For humans, decapitation is fatal. For a planarian flatworm, it’s a mild and temporary inconvenience.
These small animals are masters of regeneration. Cut off their heads, and a new one—sometimes two new ones—will regrow within a few days. Bisect them, and both halves will regenerate a full animal. Excise a small lump of tissue, and it too will produce a new worm. Transplant a single adult cell onto a dying planarian and the donor cell will take over, creating skin, nerves, muscle, and eventually an entire body. As one 19th-century naturalist wrote, planarians could “almost be called immortal under the edge of a knife.”
“The more you get to know about planarians, the more you fall in love with them,” says Akash Gulyani, who works with them at the National Center for Biological Sciences in Bangalore. Although most scientists who study planarians do so to understand how they regenerate so well, Gulyani had a different motivation. He wanted to know how these animals see the world—and how their senses recover as their eyes, brains, and heads regrow.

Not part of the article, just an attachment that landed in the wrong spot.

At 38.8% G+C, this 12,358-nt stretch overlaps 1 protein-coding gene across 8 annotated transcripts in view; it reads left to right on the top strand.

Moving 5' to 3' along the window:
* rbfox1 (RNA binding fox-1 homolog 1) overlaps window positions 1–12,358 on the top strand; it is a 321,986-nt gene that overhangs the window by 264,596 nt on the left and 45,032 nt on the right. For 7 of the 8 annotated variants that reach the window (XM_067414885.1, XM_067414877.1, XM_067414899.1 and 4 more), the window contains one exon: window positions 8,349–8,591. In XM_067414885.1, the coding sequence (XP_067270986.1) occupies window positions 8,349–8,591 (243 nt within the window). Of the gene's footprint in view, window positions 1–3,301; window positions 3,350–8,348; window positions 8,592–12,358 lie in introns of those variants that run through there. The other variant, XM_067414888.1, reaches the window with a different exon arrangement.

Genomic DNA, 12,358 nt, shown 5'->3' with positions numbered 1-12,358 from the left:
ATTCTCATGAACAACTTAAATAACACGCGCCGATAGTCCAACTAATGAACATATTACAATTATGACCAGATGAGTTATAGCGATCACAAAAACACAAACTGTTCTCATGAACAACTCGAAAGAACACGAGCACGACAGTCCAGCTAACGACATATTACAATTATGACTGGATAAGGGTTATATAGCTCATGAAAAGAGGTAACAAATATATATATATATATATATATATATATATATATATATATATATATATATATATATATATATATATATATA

If you look at a planarian’s head, you’ll likely see two black dots. Those are its eyes, and they’re about as simple as true eyes can be. Each is a small cup lined with light-detecting cells. It can sense the presence and direction of light, but with no focusing lens, it only provides its owner with a blurry, low-resolution view of the world. And that view is processed by two clusters of neurons that can only loosely be called a brain. With this set-up, it seems likely that planarians are capable of only the simplest visual behaviors, like avoiding bright lights.